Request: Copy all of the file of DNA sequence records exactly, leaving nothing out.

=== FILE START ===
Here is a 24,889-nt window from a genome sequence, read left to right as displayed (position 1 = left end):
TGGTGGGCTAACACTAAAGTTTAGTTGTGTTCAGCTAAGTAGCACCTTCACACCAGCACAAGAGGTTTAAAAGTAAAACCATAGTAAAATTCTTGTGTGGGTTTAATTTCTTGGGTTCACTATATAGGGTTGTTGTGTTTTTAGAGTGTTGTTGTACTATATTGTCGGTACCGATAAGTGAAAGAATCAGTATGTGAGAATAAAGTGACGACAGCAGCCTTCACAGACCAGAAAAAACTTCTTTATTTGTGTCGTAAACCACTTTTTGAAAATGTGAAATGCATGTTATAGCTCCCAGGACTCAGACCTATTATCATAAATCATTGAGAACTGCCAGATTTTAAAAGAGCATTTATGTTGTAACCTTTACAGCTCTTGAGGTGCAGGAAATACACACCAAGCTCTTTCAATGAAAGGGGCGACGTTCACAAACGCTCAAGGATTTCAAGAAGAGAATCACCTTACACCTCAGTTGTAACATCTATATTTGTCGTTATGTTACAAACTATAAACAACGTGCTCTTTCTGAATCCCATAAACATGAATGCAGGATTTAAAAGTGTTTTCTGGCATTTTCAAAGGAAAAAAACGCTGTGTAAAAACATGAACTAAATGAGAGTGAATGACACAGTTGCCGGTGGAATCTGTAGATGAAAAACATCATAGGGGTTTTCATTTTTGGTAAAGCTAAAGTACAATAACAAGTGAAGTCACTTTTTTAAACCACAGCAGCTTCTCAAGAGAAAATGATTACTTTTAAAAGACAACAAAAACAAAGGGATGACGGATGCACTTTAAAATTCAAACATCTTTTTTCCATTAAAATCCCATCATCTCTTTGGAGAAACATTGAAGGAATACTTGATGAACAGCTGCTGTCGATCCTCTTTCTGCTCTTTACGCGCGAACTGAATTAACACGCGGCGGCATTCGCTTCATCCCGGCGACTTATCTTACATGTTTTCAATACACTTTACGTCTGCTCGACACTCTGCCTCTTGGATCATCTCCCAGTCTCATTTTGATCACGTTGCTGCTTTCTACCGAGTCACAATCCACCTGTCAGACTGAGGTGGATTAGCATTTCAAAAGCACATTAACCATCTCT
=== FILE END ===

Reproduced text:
Here is a 24,889-nt window from a genome sequence, read left to right as displayed (position 1 = left end):
TGGTGGGCTAACACTAAAGTTTAGTTGTGTTCAGCTAAGTAGCACCTTCACACCAGCACAAGAGGTTTAAAAGTAAAACCATAGTAAAATTCTTGTGTGGGTTTAATTTCTTGGGTTCACTATATAGGGTTGTTGTGTTTTTAGAGTGTTGTTGTACTATATTGTCGGTACCGATAAGTGAAAGAATCAGTATGTGAGAATAAAGTGACGACAGCAGCCTTCACAGACCAGAAAAAACTTCTTTATTTGTGTCGTAAACCACTTTTTGAAAATGTGAAATGCATGTTATAGCTCCCAGGACTCAGACCTATTATCATAAATCATTGAGAACTGCCAGATTTTAAAAGAGCATTTATGTTGTAACCTTTACAGCTCTTGAGGTGCAGGAAATACACACCAAGCTCTTTCAATGAAAGGGGCGACGTTCACAAACGCTCAAGGATTTCAAGAAGAGAATCACCTTACACCTCAGTTGTAACATCTATATTTGTCGTTATGTTACAAACTATAAACAACGTGCTCTTTCTGAATCCCATAAACATGAATGCAGGATTTAAAAGTGTTTTCTGGCATTTTCAAAGGAAAAAAACGCTGTGTAAAAACATGAACTAAATGAGAGTGAATGACACAGTTGCCGGTGGAATCTGTAGATGAAAAACATCATAGGGGTTTTCATTTTTGGTAAAGCTAAAGTACAATAACAAGTGAAGTCACTTTTTTAAACCACAGCAGCTTCTCAAGAGAAAATGATTACTTTTAAAAGACAACAAAAACAAAGGGATGACGGATGCACTTTAAAATTCAAACATCTTTTTTCCATTAAAATCCCATCATCTCTTTGGAGAAACATTGAAGGAATACTTGATGAACAGCTGCTGTCGATCCTCTTTCTGCTCTTTACGCGCGAACTGAATTAACACGCGGCGGCATTCGCTTCATCCCGGCGACTTATCTTACATGTTTTCAATACACTTTACGTCTGCTCGACACTCTGCCTCTTGGATCATCTCCCAGTCTCATTTTGATCACGTTGCTGCTTTCTACCGAGTCACAATCCACCTGTCAGACTGAGGTGGATTAGCATTTCAAAAGCACATTAACCATCTCT